In A Nutshell
In 2003, archaeologists began to discover a series of hominid skeletons on the island of Flores in Indonesia. The skeletons suggest these hobbits averaged 1 meter (3.3 ft) in height and weighed in at roughly 35 kilograms (77 lbs). They were found near tools sized appropriately to their bodies and hands, meaning that they may have had complex brains and may be part of our own family tree.
The Whole Bushel
The isolation of islands and island chains is often responsible for creating unique ecosystems. Many plant and animal species that thrive on individual islands exist nowhere else in the world. Evolution on islands takes a slightly different path than on large land masses, and unique adaptations are completely normal for these islands.
Due to the limited resources on islands, over time, native species can shrink in size due to a phenomenon known as “island dwarfism.” This adaptation allows the species to thrive with a smaller caloric intake, less water and shelter, etc. While researching the migration of ancient humans on the island of Flores in 2003, paleoarchaeologists discovered a nearly intact humanoid skeleton. The skeleton was officially named LB1 after the cave she was found buried in and was affectionately called Flo. Flo’s skeleton suggested she stood about 1.1 meters (3.6 ft). At first, the skeleton was thought to be a dwarf or an individual with microcephaly (a condition that causes small features, especially in the subject’s skull). But after more skeletons (full and partial) were unearthed, it became clear that an entire population on the island bore the diminutive stature.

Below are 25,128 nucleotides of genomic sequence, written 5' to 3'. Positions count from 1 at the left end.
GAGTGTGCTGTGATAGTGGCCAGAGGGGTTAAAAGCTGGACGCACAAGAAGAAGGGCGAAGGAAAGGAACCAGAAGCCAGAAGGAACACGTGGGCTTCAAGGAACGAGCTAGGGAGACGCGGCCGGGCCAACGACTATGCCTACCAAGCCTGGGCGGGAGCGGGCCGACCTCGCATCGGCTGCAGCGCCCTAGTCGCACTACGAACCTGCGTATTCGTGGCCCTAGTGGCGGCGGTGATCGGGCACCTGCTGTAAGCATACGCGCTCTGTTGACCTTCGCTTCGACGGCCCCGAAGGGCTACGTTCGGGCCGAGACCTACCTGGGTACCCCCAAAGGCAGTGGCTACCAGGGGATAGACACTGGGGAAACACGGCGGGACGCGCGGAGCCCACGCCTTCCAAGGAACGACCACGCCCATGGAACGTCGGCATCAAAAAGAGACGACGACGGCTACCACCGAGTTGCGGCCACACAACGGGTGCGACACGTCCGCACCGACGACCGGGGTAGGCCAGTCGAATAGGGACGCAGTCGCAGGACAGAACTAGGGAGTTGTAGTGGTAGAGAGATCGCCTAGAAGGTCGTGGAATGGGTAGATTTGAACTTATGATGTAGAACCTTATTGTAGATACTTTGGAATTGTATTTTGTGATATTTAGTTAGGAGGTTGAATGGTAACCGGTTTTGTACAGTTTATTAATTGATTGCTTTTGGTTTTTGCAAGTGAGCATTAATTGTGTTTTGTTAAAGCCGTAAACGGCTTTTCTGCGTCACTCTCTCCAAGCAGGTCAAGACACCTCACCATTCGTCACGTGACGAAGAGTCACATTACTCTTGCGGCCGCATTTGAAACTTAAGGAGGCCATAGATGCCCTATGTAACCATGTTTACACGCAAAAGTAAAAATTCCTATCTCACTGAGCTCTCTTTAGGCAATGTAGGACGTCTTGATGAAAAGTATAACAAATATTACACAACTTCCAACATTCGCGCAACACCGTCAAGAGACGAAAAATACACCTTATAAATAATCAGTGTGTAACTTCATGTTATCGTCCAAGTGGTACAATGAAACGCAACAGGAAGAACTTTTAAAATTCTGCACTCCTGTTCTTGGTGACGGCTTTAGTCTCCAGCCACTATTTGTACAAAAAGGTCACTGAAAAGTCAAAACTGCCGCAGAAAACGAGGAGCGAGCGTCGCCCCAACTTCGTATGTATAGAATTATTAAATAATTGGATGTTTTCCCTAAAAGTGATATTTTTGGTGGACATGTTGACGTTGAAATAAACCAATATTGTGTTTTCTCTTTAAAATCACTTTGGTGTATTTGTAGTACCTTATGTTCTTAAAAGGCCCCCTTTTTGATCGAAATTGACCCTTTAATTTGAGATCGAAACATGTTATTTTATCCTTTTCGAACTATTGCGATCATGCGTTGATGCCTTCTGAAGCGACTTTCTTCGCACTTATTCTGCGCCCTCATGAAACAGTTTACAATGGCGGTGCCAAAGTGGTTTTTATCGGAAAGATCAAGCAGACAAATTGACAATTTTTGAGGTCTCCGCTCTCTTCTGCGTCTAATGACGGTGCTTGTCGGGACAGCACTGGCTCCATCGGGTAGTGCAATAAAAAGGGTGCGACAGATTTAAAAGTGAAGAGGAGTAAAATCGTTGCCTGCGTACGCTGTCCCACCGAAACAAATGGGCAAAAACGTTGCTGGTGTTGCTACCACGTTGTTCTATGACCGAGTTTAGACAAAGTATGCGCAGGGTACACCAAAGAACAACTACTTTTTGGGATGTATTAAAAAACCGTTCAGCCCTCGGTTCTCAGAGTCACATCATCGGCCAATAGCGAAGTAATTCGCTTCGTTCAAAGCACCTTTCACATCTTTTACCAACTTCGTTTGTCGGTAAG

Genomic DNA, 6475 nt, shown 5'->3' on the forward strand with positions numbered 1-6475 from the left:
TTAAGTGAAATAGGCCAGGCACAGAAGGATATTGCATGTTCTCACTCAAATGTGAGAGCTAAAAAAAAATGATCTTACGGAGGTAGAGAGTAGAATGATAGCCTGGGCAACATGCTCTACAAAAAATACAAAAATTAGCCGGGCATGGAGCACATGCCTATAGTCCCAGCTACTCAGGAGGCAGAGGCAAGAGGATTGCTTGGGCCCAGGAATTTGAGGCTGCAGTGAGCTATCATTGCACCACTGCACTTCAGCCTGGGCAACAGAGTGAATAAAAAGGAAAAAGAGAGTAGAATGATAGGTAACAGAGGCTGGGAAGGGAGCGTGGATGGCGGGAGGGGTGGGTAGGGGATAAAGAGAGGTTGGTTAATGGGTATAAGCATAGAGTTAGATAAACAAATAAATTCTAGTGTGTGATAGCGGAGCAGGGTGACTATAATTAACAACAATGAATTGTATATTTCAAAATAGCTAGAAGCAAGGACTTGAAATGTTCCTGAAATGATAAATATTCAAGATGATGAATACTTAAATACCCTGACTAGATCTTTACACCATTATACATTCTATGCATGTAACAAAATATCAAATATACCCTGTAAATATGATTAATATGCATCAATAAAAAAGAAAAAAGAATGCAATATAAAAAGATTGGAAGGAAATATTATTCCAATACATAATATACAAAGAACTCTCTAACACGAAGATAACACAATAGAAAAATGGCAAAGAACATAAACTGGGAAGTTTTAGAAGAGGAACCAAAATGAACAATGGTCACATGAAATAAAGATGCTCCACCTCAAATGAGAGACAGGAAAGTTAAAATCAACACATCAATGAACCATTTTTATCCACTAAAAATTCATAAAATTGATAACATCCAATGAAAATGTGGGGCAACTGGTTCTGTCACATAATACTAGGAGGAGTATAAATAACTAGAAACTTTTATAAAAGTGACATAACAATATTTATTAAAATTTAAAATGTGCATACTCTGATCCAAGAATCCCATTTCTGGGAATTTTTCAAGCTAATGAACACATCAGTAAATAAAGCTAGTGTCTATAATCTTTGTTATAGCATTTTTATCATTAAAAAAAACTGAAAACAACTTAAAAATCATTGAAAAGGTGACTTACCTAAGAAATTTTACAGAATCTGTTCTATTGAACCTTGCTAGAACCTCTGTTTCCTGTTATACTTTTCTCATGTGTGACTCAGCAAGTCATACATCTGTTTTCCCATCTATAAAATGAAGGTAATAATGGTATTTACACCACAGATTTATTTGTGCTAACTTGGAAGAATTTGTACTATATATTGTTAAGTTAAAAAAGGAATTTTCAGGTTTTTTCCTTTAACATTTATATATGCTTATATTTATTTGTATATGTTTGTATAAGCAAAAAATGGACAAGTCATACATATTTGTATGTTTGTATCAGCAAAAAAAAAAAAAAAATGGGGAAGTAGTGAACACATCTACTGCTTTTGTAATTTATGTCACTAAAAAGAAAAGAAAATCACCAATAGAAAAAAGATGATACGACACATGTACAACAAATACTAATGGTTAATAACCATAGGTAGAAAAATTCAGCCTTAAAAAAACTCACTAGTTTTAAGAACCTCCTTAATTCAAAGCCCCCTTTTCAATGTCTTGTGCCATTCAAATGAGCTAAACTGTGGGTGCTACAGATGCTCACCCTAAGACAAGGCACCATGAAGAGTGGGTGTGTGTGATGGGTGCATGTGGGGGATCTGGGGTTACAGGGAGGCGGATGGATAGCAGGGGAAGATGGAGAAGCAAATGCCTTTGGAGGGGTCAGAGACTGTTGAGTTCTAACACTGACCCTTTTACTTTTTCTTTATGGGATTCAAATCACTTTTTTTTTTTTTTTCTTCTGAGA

It is estimated that Homo floresiensis, as it is now known, lived 17,000–95,000 years ago. Skeptics were convinced that the specimens were actually another species that adapted to island life, but after comparing brain size, bone structure, and tool use, it is now understood to be a unique species. Additionally, some claimed that their tiny brains meant they wouldn’t be able to make and use tools like hominids found in other parts of the world. Analysis of stone tools found alongside the skeletons reveals that the hobbits used similar tools to contemporary hominids.
While being a smaller creature affords a better chance at getting enough nutrition, it seems as if Flo and her island mates had to deal with much larger issues. Stegodons are an extinct elephant-like animal that inhabited Flores and surrounding islands. Unlike their hominid counterparts, stegodons didn’t suffer from island dwarfism. Stegodon bones have been found alongside hobbit bones and tools, suggesting the tiny tykes may have hunted the massive beasts. In addition, large reptiles similar to komodo dragons appear to have been both predator and prey for the hobbits.
There is no word on whether the Flores hobbits had large hairy feet and an affinity for rings.